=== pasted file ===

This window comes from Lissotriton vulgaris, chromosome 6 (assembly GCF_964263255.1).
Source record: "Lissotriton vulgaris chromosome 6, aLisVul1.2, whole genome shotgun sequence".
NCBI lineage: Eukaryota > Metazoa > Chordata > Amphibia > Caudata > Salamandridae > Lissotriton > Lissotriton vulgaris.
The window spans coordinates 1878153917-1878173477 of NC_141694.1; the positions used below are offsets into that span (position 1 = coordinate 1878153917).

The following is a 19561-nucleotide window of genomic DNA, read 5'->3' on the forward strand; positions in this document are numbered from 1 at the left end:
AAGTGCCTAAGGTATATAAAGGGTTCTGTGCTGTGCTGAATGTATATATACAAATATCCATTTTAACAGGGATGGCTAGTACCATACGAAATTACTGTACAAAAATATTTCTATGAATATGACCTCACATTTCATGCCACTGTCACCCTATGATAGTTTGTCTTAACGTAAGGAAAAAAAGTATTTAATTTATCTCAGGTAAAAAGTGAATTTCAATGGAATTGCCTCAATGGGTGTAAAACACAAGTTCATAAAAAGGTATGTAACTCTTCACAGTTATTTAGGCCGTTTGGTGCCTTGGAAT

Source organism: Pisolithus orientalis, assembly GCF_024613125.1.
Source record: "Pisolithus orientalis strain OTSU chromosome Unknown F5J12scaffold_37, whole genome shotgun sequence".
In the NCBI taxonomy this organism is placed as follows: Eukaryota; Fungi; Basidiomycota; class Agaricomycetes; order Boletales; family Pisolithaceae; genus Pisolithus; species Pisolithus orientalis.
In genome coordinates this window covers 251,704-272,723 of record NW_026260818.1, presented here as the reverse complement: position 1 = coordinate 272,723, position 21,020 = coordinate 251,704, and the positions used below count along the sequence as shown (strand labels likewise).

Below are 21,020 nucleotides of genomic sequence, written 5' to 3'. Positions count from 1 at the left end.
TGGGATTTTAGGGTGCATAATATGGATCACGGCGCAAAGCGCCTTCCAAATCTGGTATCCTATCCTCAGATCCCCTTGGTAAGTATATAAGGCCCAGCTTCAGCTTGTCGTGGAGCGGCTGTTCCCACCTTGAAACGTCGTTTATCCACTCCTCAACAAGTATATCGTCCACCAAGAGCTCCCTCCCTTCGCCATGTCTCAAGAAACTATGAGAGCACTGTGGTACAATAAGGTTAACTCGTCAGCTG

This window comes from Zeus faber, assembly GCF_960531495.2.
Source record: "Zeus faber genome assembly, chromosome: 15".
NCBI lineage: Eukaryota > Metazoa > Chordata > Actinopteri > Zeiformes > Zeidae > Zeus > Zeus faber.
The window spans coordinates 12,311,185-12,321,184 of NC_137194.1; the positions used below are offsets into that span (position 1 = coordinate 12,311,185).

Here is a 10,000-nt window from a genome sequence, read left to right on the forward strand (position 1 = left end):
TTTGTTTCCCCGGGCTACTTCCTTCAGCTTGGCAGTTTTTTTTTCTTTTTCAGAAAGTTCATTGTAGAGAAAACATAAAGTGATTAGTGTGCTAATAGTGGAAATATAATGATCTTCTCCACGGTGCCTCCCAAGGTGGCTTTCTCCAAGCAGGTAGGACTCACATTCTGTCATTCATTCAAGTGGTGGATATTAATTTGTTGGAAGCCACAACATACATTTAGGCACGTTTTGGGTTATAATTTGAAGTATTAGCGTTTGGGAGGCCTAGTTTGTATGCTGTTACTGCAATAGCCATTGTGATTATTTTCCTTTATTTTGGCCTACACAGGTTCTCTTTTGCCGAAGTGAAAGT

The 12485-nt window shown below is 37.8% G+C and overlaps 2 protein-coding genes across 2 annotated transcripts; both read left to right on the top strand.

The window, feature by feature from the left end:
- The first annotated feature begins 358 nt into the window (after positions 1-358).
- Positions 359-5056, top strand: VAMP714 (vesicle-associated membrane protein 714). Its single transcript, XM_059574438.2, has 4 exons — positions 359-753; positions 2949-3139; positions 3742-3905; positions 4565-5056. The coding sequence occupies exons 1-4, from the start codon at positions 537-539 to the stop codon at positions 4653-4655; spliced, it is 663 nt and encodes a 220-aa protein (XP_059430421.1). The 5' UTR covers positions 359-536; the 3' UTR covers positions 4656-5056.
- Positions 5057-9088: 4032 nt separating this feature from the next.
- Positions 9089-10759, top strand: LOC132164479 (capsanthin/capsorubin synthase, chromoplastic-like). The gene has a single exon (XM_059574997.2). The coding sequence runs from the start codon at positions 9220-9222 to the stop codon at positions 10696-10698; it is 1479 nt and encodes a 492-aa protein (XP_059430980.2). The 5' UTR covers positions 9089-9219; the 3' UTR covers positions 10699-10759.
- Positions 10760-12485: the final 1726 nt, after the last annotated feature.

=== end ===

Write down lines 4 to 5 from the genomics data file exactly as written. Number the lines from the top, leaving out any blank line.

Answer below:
The window spans coordinates 1878153917-1878173477 of NC_141694.1; the positions used below are offsets into that span (position 1 = coordinate 1878153917).

The following is a 19561-nucleotide window of genomic DNA, read 5'->3' on the forward strand; positions in this document are numbered from 1 at the left end: